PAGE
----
American Heart Association

Editor's Note - February 2014

February is American Heart Month. The CDC estimates that 600,000 people die from heart disease in the United States every year—which translates to cardiovascular disease accounting for 1 in every 4 deaths.1 While the statistics are sobering, the good news is that heart disease is preventable and controllable. 

Primary care physicians are often the first line of defense when it comes to promoting good nutrition, regular exercise, and healthy habits to avoid heart disease. In honor of American Heart Month, Consultant360 has been offering insight into several new studies on simple steps to a better heart:

• Monitor adrenal tumors. Researchers documented cortisol concentrations in 198 patients with an andrenal incidentaloma.2 At the end of the 15-year study, 114 patients had stable non-secreting adrenal incidentaloma, 61 had either a stable intermediate phenotype or subclinical Cushing’s syndrome, and 23 had a worsening secretion pattern. The latter two groups were at a significantly higher risk of cardiovascular events as well as a lower survival rate for all-cause mortality.

• Increase fiber intake. Researchers studied 22 cohort studies to find that insoluble fiber and fiber from cereal and vegetable sources were inversely associated with risk of coronary heart and cardiovascular disease.3 Note: On average, intake of dietary fiber in the US is about half of what is advised. 

• Listen to more music. A new systematic review suggests a positive psychological impact of music interventions in people with coronary heart disease and a moderate effect on anxiety. People with myocardial infarction saw more consistent stress-reducing effects of music, while patients who selected their own music saw the greatest reduction in anxiety.4

• Spend more time out in the sun. When exposed to the sunlight, small amounts of nitric oxide, which is involved in the regulation of blood pressure, are transferred from the skin to circulation, lowering blood pressure without changing vitamin D levels.5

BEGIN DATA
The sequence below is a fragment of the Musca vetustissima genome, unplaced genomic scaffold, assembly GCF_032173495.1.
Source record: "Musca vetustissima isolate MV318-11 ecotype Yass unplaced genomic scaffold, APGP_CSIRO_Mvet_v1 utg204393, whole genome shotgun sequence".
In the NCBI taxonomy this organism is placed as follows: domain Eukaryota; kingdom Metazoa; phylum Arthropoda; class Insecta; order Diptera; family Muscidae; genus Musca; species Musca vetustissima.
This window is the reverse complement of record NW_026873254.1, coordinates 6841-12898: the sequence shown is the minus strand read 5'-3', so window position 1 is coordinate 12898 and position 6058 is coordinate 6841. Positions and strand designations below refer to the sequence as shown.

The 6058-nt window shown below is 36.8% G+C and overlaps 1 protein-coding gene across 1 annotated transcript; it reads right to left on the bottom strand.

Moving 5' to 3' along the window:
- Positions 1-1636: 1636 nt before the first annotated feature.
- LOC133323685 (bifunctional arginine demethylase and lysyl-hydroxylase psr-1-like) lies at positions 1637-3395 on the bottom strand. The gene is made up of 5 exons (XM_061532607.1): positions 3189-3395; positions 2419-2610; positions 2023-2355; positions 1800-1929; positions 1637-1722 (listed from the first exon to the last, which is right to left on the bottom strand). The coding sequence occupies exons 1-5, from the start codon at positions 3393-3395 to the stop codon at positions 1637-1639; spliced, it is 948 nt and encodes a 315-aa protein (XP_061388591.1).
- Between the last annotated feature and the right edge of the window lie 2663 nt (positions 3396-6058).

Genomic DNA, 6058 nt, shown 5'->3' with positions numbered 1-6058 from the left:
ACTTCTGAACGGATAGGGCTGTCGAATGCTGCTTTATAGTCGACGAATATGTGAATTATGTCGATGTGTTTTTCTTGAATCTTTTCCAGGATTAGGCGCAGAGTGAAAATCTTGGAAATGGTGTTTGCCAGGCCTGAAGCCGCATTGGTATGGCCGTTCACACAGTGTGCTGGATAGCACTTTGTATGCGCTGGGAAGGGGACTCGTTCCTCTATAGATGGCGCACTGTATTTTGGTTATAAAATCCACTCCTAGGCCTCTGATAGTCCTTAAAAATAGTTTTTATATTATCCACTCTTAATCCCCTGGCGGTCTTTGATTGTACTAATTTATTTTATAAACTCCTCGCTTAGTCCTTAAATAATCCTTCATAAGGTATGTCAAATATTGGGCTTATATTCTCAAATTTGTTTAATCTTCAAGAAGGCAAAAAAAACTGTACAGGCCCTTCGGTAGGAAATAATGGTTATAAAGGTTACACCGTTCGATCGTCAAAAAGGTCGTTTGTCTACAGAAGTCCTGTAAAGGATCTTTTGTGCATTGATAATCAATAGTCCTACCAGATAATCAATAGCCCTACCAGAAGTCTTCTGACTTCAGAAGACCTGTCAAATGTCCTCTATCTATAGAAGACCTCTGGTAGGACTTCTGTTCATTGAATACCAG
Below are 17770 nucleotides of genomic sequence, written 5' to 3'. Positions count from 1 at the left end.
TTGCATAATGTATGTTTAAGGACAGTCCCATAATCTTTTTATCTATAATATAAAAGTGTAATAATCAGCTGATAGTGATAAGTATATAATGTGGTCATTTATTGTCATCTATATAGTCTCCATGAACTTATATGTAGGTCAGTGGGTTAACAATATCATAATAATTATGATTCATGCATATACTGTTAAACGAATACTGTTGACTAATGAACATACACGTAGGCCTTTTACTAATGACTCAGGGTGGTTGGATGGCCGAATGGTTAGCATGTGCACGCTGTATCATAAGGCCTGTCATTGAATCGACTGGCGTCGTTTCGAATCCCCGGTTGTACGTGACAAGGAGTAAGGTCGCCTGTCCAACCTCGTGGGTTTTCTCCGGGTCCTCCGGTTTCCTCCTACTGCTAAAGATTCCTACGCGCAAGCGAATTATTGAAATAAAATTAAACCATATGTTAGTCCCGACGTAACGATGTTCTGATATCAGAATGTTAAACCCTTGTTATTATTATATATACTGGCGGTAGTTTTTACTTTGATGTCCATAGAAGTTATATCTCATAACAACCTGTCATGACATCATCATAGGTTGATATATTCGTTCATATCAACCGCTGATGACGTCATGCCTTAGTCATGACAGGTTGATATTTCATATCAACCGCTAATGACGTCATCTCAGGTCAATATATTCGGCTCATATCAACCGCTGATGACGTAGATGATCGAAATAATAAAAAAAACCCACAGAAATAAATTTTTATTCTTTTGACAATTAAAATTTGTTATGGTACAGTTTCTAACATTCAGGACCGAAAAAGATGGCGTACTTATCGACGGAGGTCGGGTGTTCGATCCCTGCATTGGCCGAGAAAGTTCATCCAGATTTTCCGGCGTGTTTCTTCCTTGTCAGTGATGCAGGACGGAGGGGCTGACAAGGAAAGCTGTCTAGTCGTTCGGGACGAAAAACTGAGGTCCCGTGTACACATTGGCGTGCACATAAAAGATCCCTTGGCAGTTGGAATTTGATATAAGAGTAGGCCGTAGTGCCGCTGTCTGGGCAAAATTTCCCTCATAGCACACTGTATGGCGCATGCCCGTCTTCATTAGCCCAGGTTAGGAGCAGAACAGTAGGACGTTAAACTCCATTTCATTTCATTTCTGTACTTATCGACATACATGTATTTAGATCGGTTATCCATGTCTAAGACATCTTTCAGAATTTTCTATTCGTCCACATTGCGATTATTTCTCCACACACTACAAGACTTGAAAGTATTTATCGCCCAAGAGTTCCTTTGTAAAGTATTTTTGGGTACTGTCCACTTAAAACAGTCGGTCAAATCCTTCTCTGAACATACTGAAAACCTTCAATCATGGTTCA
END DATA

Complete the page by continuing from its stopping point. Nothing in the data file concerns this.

Visit the Acute Coronary Syndrome Medical Resource Center on to read these articles and much more—including studies on how boosting HDL may not lower risk of cardiovascular disease and how the amount of sitting time, irrespective of regular exercise, can impact the risk of heart failure. And while you are there, check out our other Medical Resource Centers too!


Pooja Shah

Managing Editor, Consultant and Consultant360


1.Centers for Disease Control and Prevention. February is American Heart Month. 2014. Available at: Accessed February 10, 2014.

2.Musane A. Monitoring adrenal tumors for cardiovascular risk. Consultant360. 2014 Feb 3. Available at: Accessed February 10, 2014.

3.McGraw M. Greater fiber intake lowers coronary disease risk. 2014 Feb 2. Consultant360. Available at: Accessed February 10, 2014.

4.O’Brien A. Music reduces stress in coronary heart disease patients. Consultant360. 2014 Jan 22. Available at: Accessed February 10, 2014.

5.Potts M. Sun exposure can lower risk of heart attack. Consultant360. Available at: Accessed February 10, 2014.